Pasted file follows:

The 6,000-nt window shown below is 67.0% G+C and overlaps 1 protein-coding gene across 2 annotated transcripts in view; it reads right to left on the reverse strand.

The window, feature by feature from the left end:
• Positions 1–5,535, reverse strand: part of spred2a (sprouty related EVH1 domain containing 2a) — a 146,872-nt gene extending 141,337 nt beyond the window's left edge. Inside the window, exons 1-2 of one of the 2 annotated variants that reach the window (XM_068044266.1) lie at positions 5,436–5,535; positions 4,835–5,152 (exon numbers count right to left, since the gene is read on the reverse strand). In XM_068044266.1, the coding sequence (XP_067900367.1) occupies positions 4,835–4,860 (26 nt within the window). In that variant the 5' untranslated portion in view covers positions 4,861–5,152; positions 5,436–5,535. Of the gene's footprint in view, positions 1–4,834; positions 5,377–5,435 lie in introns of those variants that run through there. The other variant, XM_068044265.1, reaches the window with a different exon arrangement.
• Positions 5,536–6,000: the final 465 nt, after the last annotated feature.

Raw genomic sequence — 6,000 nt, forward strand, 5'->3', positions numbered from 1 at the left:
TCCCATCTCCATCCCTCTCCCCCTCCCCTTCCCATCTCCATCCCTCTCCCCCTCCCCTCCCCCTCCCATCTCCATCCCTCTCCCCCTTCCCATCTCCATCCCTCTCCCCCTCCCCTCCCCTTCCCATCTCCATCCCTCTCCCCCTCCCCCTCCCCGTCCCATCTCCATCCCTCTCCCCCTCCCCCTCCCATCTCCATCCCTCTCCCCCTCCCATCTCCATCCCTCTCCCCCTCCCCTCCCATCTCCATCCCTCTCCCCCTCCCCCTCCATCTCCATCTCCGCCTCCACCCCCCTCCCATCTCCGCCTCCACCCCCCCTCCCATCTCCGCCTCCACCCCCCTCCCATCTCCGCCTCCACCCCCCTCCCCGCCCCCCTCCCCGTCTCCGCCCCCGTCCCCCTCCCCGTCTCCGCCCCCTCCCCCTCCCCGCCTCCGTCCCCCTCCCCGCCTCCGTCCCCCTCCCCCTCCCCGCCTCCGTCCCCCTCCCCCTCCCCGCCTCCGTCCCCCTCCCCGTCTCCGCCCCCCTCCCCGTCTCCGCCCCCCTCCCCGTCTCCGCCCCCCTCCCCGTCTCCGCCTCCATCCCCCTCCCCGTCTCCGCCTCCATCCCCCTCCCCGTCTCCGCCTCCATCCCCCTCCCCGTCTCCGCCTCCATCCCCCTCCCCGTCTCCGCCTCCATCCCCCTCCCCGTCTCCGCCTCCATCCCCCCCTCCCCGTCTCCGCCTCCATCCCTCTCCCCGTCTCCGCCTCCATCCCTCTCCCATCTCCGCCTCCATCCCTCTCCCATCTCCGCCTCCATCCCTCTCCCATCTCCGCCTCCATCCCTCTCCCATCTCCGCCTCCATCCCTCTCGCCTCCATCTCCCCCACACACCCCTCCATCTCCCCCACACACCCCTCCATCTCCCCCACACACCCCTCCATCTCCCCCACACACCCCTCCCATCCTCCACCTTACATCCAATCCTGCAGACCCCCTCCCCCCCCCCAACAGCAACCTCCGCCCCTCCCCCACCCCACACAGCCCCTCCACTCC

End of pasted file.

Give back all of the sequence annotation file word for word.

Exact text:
The 6,000-nt window shown below is 67.0% G+C and overlaps 1 protein-coding gene across 2 annotated transcripts in view; it reads right to left on the reverse strand.

The window, feature by feature from the left end:
• Positions 1–5,535, reverse strand: part of spred2a (sprouty related EVH1 domain containing 2a) — a 146,872-nt gene extending 141,337 nt beyond the window's left edge. Inside the window, exons 1-2 of one of the 2 annotated variants that reach the window (XM_068044266.1) lie at positions 5,436–5,535; positions 4,835–5,152 (exon numbers count right to left, since the gene is read on the reverse strand). In XM_068044266.1, the coding sequence (XP_067900367.1) occupies positions 4,835–4,860 (26 nt within the window). In that variant the 5' untranslated portion in view covers positions 4,861–5,152; positions 5,436–5,535. Of the gene's footprint in view, positions 1–4,834; positions 5,377–5,435 lie in introns of those variants that run through there. The other variant, XM_068044265.1, reaches the window with a different exon arrangement.
• Positions 5,536–6,000: the final 465 nt, after the last annotated feature.

Raw genomic sequence — 6,000 nt, forward strand, 5'->3', positions numbered from 1 at the left:
TCCCATCTCCATCCCTCTCCCCCTCCCCTTCCCATCTCCATCCCTCTCCCCCTCCCCTCCCCCTCCCATCTCCATCCCTCTCCCCCTTCCCATCTCCATCCCTCTCCCCCTCCCCTCCCCTTCCCATCTCCATCCCTCTCCCCCTCCCCCTCCCCGTCCCATCTCCATCCCTCTCCCCCTCCCCCTCCCATCTCCATCCCTCTCCCCCTCCCATCTCCATCCCTCTCCCCCTCCCCTCCCATCTCCATCCCTCTCCCCCTCCCCCTCCATCTCCATCTCCGCCTCCACCCCCCTCCCATCTCCGCCTCCACCCCCCCTCCCATCTCCGCCTCCACCCCCCTCCCATCTCCGCCTCCACCCCCCTCCCCGCCCCCCTCCCCGTCTCCGCCCCCGTCCCCCTCCCCGTCTCCGCCCCCTCCCCCTCCCCGCCTCCGTCCCCCTCCCCGCCTCCGTCCCCCTCCCCCTCCCCGCCTCCGTCCCCCTCCCCCTCCCCGCCTCCGTCCCCCTCCCCGTCTCCGCCCCCCTCCCCGTCTCCGCCCCCCTCCCCGTCTCCGCCCCCCTCCCCGTCTCCGCCTCCATCCCCCTCCCCGTCTCCGCCTCCATCCCCCTCCCCGTCTCCGCCTCCATCCCCCTCCCCGTCTCCGCCTCCATCCCCCTCCCCGTCTCCGCCTCCATCCCCCTCCCCGTCTCCGCCTCCATCCCCCCCTCCCCGTCTCCGCCTCCATCCCTCTCCCCGTCTCCGCCTCCATCCCTCTCCCATCTCCGCCTCCATCCCTCTCCCATCTCCGCCTCCATCCCTCTCCCATCTCCGCCTCCATCCCTCTCCCATCTCCGCCTCCATCCCTCTCGCCTCCATCTCCCCCACACACCCCTCCATCTCCCCCACACACCCCTCCATCTCCCCCACACACCCCTCCATCTCCCCCACACACCCCTCCCATCCTCCACCTTACATCCAATCCTGCAGACCCCCTCCCCCCCCCCAACAGCAACCTCCGCCCCTCCCCCACCCCACACAGCCCCTCCACTCC